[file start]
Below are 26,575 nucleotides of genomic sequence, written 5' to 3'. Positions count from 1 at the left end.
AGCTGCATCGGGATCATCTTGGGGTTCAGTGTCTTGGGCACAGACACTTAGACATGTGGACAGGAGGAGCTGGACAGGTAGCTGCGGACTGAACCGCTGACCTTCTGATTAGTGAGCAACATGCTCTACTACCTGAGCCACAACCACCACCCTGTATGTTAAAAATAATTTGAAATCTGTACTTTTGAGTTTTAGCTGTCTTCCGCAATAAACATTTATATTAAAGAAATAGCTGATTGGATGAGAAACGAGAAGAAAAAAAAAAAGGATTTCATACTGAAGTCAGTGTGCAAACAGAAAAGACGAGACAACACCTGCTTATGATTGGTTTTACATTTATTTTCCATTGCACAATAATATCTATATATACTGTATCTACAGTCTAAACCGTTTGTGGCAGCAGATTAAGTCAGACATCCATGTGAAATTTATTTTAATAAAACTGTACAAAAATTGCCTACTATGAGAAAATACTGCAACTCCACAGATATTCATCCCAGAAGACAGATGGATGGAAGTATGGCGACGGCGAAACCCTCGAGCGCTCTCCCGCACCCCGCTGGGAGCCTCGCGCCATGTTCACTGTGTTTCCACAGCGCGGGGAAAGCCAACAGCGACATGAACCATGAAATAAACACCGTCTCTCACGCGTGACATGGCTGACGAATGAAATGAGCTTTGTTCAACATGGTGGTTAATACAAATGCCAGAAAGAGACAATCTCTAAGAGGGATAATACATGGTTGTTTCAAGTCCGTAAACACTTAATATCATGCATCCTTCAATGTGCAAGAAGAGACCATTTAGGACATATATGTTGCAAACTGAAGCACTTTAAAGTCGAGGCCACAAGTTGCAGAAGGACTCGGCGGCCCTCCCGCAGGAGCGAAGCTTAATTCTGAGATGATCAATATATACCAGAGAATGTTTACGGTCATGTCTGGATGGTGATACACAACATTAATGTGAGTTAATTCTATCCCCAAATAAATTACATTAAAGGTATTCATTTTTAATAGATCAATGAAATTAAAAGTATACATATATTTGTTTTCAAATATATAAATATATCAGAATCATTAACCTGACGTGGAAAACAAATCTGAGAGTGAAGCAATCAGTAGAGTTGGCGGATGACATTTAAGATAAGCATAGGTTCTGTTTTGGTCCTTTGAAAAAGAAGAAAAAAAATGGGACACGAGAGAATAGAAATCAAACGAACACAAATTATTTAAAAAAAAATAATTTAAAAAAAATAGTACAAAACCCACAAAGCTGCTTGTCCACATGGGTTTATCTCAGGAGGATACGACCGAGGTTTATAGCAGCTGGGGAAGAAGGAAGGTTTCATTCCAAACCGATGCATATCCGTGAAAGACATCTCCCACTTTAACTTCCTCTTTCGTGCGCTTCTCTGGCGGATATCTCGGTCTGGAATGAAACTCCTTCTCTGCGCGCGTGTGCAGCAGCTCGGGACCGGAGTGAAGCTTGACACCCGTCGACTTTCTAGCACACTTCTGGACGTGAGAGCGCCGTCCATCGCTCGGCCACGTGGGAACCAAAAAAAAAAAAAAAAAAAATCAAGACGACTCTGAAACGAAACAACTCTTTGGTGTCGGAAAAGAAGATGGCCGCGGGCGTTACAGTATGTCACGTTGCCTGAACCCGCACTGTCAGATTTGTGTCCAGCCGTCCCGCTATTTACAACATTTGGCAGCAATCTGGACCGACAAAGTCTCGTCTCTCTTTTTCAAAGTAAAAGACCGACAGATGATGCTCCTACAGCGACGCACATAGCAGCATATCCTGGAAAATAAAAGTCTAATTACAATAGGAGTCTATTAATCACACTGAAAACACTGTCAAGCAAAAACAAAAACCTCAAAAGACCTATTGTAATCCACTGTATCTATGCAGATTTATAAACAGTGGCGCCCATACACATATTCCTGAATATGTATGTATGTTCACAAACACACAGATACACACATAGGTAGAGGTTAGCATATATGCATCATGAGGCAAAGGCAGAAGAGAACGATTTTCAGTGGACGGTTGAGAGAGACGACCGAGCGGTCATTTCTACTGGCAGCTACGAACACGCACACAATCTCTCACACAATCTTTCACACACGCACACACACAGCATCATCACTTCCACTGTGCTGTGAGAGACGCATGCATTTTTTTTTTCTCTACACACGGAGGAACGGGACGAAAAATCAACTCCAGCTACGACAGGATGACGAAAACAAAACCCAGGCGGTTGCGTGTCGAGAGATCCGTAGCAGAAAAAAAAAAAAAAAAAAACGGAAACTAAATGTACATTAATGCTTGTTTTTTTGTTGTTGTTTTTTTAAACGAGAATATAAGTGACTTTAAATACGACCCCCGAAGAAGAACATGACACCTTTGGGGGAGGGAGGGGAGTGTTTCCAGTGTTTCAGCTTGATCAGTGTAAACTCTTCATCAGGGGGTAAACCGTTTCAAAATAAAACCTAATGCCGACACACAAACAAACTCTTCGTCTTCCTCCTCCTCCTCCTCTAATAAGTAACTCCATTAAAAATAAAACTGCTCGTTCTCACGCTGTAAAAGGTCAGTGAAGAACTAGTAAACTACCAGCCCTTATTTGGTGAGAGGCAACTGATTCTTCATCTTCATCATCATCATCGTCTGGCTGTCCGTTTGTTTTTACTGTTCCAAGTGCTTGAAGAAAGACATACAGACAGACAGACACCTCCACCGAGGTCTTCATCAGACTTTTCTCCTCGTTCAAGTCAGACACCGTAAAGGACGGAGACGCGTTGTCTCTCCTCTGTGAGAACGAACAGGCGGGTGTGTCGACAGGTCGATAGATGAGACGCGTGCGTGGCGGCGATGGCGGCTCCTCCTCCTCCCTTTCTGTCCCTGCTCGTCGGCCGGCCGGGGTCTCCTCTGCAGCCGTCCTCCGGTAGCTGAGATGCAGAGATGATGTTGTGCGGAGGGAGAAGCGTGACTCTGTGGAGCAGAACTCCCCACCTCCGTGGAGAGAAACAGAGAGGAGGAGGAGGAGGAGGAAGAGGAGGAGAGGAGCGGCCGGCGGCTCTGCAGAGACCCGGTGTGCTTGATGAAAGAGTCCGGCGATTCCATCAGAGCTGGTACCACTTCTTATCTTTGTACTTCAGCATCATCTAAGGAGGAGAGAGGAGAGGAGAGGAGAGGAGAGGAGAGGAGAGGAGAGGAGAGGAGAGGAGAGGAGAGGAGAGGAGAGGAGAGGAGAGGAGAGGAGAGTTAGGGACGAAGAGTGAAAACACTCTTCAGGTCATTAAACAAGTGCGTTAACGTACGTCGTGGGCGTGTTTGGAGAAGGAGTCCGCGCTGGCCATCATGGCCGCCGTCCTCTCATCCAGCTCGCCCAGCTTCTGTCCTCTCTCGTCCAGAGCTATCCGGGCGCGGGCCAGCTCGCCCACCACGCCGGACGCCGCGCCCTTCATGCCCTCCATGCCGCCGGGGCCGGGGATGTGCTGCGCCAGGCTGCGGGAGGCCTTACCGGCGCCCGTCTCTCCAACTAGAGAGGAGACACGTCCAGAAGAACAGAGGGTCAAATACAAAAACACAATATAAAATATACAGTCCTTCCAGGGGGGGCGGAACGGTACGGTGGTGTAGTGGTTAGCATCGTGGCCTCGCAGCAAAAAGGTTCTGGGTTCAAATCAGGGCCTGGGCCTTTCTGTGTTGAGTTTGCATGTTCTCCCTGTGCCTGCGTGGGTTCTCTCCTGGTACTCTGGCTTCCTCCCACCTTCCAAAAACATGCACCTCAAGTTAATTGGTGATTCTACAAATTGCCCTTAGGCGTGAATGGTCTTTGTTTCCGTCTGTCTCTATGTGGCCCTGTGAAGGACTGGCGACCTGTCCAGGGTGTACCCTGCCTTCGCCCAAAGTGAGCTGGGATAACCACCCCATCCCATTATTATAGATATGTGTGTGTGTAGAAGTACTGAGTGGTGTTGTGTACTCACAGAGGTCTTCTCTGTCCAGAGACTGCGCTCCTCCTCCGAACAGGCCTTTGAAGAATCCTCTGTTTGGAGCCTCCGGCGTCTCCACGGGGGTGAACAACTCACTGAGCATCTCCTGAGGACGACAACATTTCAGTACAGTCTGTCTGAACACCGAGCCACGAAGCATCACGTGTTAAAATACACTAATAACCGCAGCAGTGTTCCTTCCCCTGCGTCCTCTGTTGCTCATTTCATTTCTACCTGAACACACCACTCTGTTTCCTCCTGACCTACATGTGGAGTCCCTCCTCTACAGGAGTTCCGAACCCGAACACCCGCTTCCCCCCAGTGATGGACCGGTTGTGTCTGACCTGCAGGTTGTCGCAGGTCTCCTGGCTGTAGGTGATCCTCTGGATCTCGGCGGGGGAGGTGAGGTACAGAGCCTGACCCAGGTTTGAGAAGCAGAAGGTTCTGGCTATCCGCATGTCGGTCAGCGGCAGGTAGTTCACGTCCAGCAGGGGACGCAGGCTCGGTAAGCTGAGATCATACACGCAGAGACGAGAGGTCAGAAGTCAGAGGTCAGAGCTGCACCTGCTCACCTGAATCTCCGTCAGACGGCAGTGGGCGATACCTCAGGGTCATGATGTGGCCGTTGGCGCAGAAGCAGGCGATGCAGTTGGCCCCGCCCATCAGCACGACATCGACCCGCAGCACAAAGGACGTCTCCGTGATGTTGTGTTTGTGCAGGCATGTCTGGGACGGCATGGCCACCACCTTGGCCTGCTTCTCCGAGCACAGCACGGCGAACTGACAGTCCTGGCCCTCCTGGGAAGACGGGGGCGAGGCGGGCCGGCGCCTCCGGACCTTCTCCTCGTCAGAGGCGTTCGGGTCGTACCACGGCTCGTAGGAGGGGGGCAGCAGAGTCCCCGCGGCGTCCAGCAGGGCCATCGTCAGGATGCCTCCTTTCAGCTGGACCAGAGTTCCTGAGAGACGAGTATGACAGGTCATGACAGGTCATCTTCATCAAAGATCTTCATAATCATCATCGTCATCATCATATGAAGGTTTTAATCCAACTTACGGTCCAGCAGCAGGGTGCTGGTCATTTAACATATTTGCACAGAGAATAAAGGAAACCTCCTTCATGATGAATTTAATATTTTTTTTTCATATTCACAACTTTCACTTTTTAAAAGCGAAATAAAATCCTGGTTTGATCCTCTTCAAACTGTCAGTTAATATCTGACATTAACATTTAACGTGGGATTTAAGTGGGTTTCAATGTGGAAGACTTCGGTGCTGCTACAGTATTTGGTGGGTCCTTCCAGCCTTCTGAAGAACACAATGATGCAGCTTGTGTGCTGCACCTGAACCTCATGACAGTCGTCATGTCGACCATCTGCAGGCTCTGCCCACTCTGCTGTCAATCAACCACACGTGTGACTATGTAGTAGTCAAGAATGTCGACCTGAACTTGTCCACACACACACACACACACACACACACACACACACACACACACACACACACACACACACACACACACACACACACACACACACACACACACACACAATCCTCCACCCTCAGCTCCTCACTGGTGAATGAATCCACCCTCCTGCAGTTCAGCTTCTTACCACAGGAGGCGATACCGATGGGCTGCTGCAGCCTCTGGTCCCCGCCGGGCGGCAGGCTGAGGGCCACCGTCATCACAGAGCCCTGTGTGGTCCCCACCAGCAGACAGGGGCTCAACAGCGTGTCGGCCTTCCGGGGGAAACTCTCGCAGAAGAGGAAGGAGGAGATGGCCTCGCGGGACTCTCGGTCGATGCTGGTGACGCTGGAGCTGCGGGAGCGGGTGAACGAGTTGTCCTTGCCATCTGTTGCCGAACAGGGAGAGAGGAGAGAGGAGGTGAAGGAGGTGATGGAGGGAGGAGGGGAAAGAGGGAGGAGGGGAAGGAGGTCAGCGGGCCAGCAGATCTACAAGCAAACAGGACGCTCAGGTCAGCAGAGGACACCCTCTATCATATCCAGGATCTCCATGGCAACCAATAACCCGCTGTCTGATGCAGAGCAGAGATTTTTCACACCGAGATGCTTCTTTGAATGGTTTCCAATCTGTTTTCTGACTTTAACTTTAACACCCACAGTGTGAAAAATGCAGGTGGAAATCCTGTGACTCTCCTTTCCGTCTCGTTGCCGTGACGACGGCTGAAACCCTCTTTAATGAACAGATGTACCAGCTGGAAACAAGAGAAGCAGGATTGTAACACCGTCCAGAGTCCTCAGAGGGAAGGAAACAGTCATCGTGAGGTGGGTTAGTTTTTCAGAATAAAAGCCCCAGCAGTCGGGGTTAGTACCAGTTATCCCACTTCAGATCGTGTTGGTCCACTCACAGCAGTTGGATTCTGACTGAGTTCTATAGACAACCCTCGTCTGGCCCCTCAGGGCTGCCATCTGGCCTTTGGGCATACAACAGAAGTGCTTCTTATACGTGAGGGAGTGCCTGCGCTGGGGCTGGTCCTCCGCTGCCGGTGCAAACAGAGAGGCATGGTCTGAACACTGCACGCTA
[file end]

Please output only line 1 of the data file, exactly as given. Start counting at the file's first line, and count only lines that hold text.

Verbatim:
Below are 26,575 nucleotides of genomic sequence, written 5' to 3'. Positions count from 1 at the left end.